Thanksgiving Spaghetti

I'm trying to write about BlogHer Boston but it's a little too big and I'm a little too tired at the moment. Instead I'm satisfying with being back home where I have a large furry cat sleeping beside me. She was so happy that we were back home that she had to wake us up at 4:45am and tell us all over again with headbutts and cuddles. I'm thinking about Thanksgiving dinner, which sadly is not turkey with stuffing, mashed potatoes, glazed carrots and mashed sweet potatoes with honey and ginger. It was originally going to be Chinese takeout but I feel like something soothing and comforting. Something that is warm and homey.

I am craving spaghetti with homemade pasta sauce.

I don't have a recipe. Homemade pasta sauce was one of the very first recipes that my mother let me play with. We were a strict meat and poatoes kind of family but my mother used to make a pretty good pasta sauce. She'd make it about once a year and freeze a bunch. I later found out it was the pasta sauce from The Better Homes and Gardens Complete Step-by-Step Cookbook (my mom gave me her copy the last time I was home but refused to give up her Five Roses cookbook). She followed it to the letter, using the instant beef bouillon granules and canned mushrooms. We used Kraft Parmesan cheese out of a green plastic container. Rather than using garlic bread or a baguette we sopped up the extra sauce with homemade biscuits. We drank milk with it. It was one of my favourite meals and as far as I was concerned we didn't have it nearly enough.

Eventually, when I was old enough to use the stove with minimal supervision (I guess I was nine or ten) and my mother got tired of my complaining she let me start to play. Back then I first started experimenting it was pretty basic poor man's spaghetti, which is to say rather than using canned tomatoes or tomato sauce my first pasta sauces were made with Heinz tomato soup. (All of you that bow down before the altar of Campbell's tomato soup are wrong, Heinz is where it's at, but I still buy Campbell's for Kit-Cat when she's coming over).  We used to freeze ground beef in individual patties (1/4 lb per patty, maybe a bit less) so I'd get a couple to play with. I was also given free range of the spice cabinet. Sometimes I'd go overboard with the dried oregano. Other times I'd put in a few too many crushed chilies. But as far as I was concerned it was fanstastic, even if not to my mother's standards.

I grew up and moved on and moved out. I was 1200kms away from home and would crave something homey and comforting. And cheap. I was a poor starving student. The internet searches started and through much trial, error and constant evolution I learned how to turn out a pretty tasty pasta sauce. I'd make big batches of it at a time and freeze it ziplock bags in my tiny, so not frost-free freezer. It was a great meal to pull out and have on during exams, when friends came over or whenever I was feeling world-weary. I eventually weaned myself off of bottled pasta sauces and used my own exclusively. I developed a decent meat-free marinara sauce as well as my super-meaty sauce.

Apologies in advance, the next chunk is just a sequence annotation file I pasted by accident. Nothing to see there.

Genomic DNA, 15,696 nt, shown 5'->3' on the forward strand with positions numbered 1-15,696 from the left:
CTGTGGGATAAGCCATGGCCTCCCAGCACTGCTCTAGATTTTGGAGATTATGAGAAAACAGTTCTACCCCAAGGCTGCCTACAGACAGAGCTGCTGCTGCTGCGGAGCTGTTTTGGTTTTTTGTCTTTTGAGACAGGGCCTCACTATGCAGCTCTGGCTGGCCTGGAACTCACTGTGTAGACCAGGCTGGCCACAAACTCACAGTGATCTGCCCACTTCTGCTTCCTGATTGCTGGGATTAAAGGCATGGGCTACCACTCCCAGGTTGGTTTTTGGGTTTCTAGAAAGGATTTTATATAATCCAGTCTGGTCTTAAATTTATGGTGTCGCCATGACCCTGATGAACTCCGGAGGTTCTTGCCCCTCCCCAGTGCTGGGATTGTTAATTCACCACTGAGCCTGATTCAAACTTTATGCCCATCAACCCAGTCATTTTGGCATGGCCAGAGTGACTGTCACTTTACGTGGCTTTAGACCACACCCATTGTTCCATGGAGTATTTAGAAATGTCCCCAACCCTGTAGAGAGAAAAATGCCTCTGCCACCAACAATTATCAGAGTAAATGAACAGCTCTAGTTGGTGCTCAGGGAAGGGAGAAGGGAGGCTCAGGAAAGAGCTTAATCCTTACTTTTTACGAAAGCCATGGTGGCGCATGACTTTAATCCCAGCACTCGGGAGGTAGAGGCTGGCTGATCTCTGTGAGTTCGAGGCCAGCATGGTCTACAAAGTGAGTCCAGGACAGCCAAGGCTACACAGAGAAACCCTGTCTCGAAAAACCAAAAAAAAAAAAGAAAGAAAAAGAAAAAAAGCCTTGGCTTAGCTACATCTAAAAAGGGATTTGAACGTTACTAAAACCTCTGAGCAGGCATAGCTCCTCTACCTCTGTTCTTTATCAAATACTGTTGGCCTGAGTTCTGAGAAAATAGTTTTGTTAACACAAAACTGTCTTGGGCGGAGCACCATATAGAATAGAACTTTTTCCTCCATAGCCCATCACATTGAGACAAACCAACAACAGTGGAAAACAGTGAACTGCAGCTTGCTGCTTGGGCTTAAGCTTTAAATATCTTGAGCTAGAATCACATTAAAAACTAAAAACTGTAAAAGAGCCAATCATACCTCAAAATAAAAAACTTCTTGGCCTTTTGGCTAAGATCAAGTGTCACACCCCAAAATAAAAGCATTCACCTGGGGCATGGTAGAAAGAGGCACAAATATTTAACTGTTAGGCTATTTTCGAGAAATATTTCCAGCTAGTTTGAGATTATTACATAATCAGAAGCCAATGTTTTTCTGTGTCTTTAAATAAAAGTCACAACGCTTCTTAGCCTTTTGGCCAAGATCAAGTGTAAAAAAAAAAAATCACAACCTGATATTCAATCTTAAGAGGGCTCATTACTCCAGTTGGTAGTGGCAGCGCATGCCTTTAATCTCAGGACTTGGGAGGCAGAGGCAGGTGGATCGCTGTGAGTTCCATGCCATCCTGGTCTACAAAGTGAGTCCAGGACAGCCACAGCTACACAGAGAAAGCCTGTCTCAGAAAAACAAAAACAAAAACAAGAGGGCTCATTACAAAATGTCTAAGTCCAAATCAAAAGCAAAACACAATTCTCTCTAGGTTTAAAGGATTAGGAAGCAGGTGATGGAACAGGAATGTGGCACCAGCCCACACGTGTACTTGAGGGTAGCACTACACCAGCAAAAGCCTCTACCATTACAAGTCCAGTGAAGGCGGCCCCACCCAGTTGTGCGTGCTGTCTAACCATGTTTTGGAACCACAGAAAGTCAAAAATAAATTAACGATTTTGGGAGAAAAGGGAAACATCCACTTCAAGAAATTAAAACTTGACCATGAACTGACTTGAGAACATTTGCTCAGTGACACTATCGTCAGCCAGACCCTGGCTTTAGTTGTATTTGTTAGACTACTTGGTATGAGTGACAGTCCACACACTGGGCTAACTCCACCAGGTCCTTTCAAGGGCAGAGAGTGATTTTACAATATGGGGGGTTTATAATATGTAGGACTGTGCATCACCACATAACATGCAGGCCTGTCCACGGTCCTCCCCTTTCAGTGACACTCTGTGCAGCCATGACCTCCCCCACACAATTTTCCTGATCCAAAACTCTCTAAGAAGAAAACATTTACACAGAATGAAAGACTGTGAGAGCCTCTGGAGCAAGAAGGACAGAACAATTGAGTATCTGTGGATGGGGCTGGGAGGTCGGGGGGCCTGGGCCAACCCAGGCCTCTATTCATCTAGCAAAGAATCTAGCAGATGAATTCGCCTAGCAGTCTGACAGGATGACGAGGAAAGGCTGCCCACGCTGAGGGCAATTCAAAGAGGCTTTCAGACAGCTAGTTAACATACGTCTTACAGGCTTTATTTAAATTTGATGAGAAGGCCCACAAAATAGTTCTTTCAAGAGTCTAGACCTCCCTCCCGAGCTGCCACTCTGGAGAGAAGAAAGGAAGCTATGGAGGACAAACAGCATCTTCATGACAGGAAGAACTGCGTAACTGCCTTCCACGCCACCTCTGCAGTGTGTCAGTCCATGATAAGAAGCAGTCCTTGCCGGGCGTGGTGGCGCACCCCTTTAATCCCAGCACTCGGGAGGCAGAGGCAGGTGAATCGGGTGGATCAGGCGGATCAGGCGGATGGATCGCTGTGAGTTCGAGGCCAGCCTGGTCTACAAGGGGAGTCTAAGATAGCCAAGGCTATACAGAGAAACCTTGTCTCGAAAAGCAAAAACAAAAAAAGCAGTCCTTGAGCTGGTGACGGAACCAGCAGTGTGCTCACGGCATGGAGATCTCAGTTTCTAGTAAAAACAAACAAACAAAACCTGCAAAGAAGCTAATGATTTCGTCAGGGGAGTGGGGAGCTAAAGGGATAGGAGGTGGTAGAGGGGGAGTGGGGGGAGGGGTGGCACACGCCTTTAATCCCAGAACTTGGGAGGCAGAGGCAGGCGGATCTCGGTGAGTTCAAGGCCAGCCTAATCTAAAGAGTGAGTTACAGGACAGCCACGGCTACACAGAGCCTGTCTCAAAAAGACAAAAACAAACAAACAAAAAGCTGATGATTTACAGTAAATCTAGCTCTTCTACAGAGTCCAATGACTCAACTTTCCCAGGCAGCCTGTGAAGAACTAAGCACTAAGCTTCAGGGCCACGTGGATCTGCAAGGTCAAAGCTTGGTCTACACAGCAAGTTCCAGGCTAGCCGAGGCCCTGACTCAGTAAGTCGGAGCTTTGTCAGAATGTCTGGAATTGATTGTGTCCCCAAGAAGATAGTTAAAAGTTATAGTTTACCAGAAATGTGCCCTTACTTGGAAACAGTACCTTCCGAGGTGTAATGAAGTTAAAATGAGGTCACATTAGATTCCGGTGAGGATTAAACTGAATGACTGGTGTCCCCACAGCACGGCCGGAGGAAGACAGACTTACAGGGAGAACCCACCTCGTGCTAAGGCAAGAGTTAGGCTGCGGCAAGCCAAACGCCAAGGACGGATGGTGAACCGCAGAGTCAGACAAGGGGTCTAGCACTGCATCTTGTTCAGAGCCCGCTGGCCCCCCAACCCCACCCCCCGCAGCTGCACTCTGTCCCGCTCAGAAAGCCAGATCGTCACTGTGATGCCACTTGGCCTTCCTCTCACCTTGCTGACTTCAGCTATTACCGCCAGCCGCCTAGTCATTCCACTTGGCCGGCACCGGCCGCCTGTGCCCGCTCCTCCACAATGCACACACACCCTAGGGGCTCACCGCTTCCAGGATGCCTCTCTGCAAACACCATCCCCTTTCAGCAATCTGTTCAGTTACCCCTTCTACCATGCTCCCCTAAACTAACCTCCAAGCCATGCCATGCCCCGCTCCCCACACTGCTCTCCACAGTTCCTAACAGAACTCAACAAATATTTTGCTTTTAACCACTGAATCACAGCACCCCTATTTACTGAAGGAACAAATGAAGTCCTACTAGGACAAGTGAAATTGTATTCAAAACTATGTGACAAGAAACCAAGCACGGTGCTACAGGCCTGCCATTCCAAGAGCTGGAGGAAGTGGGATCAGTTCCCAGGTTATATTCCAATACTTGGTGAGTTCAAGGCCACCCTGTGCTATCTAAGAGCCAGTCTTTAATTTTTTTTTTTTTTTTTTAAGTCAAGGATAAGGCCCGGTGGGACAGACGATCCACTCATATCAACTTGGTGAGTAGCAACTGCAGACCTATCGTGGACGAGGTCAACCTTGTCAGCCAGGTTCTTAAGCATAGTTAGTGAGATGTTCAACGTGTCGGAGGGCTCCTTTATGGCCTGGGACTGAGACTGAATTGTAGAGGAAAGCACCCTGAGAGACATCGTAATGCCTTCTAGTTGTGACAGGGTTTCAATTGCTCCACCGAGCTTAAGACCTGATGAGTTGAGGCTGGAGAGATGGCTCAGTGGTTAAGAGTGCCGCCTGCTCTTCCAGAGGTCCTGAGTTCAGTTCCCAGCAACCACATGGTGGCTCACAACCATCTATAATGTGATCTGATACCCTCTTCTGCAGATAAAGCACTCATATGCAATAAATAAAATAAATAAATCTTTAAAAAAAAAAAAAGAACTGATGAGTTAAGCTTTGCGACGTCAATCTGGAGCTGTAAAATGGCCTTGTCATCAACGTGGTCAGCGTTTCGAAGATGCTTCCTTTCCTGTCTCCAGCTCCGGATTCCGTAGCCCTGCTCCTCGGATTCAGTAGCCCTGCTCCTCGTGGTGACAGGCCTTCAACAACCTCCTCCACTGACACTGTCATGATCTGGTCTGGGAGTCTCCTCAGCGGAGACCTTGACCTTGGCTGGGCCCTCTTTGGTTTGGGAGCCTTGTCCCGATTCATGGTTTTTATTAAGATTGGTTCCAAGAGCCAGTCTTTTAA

There's no recipe. It's not gourmet. It's easy. It's different every time but yet still always tastes right.

There's a simple base of onions, carrots, garlic and because I can never figure out what to do with the rest of the celery I use celery seed. I use canned tomatoes, usually whatever brand is on sale. I alternate between crushed, diced and whole and I've tried every combination of them that you can think of. I may or may not add tomato paste. If I'm making a meat sauce I'll use ground beef or Italian sausage removed from it's casings. Or both. If I have pancetta I'm not against throwing that in too. If I have them I use mushrooms. When making a veggie sauce I love to thrown in grated zucchini. I mostly use dried spices but if I have fresh I'll use those. I top it with Parmesan that's been freshly grated on my microplane. If there's garlic bread I use garlic bread. If not I still sop up the extra sauce with homemade biscuits (there's *always* some in my freezer). I eat it on spaghetti, bowties, whatever is in my pantry. I use it in lasagna. I still freeze it in ziplock bags. I still sometimes use too much oregano or basil.

The pasta is boiling right now and we'll soon sit down to a late lunch/early dinner of Thanksgiving spaghetti before Lee goes off to do his volunteer shift. We'll load our plates high with pasta and sauce and thick covering of grated Parmesan. We'll drink milk with it. We'll sop of the extra sauce with biscuits. The stove will be splattered with sauce.

And it will all be thanks to my mother who let me play in the kitchen when I was barely old enough to use the stove. We will sit down to a great meal because my mother taught me how to feed myself and those that I care about with food that comes from my heart and my hands. I'm thankful for so many things in my life, but that is one that I carry with me every day. Thanks Mom.